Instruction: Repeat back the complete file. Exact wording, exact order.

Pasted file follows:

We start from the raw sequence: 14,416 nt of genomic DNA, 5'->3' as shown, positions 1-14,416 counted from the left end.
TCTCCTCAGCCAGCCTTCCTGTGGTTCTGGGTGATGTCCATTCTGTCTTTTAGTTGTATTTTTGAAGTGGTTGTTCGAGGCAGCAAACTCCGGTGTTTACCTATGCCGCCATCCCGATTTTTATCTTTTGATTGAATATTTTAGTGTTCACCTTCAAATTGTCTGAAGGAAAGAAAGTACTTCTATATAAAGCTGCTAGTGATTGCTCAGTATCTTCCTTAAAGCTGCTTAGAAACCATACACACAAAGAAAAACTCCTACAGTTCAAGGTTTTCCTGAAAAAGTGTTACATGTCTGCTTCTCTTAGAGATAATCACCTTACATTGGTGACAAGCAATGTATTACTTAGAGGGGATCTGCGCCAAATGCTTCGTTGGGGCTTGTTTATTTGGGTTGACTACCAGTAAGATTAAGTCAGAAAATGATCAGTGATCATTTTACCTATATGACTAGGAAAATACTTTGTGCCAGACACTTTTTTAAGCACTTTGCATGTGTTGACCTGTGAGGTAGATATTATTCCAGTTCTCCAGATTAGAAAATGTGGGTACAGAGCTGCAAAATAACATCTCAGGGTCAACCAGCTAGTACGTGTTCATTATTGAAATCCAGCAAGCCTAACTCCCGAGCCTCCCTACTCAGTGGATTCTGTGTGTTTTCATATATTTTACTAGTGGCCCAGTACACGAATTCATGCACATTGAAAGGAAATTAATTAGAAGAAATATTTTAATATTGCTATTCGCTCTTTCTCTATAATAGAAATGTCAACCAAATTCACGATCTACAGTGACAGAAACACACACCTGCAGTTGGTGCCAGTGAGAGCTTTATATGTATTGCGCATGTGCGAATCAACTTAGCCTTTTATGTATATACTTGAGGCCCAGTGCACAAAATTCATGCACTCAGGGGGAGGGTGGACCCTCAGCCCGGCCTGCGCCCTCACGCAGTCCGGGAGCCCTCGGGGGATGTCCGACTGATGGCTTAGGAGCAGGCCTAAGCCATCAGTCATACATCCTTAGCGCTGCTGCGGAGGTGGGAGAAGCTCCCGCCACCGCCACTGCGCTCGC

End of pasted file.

We start from the raw sequence: 14,416 nt of genomic DNA, 5'->3' as shown, positions 1-14,416 counted from the left end.
TCTCCTCAGCCAGCCTTCCTGTGGTTCTGGGTGATGTCCATTCTGTCTTTTAGTTGTATTTTTGAAGTGGTTGTTCGAGGCAGCAAACTCCGGTGTTTACCTATGCCGCCATCCCGATTTTTATCTTTTGATTGAATATTTTAGTGTTCACCTTCAAATTGTCTGAAGGAAAGAAAGTACTTCTATATAAAGCTGCTAGTGATTGCTCAGTATCTTCCTTAAAGCTGCTTAGAAACCATACACACAAAGAAAAACTCCTACAGTTCAAGGTTTTCCTGAAAAAGTGTTACATGTCTGCTTCTCTTAGAGATAATCACCTTACATTGGTGACAAGCAATGTATTACTTAGAGGGGATCTGCGCCAAATGCTTCGTTGGGGCTTGTTTATTTGGGTTGACTACCAGTAAGATTAAGTCAGAAAATGATCAGTGATCATTTTACCTATATGACTAGGAAAATACTTTGTGCCAGACACTTTTTTAAGCACTTTGCATGTGTTGACCTGTGAGGTAGATATTATTCCAGTTCTCCAGATTAGAAAATGTGGGTACAGAGCTGCAAAATAACATCTCAGGGTCAACCAGCTAGTACGTGTTCATTATTGAAATCCAGCAAGCCTAACTCCCGAGCCTCCCTACTCAGTGGATTCTGTGTGTTTTCATATATTTTACTAGTGGCCCAGTACACGAATTCATGCACATTGAAAGGAAATTAATTAGAAGAAATATTTTAATATTGCTATTCGCTCTTTCTCTATAATAGAAATGTCAACCAAATTCACGATCTACAGTGACAGAAACACACACCTGCAGTTGGTGCCAGTGAGAGCTTTATATGTATTGCGCATGTGCGAATCAACTTAGCCTTTTATGTATATACTTGAGGCCCAGTGCACAAAATTCATGCACTCAGGGGGAGGGTGGACCCTCAGCCCGGCCTGCGCCCTCACGCAGTCCGGGAGCCCTCGGGGGATGTCCGACTGATGGCTTAGGAGCAGGCCTAAGCCATCAGTCATACATCCTTAGCGCTGCTGCGGAGGTGGGAGAAGCTCCCGCCACCGCCACTGCGCTCGC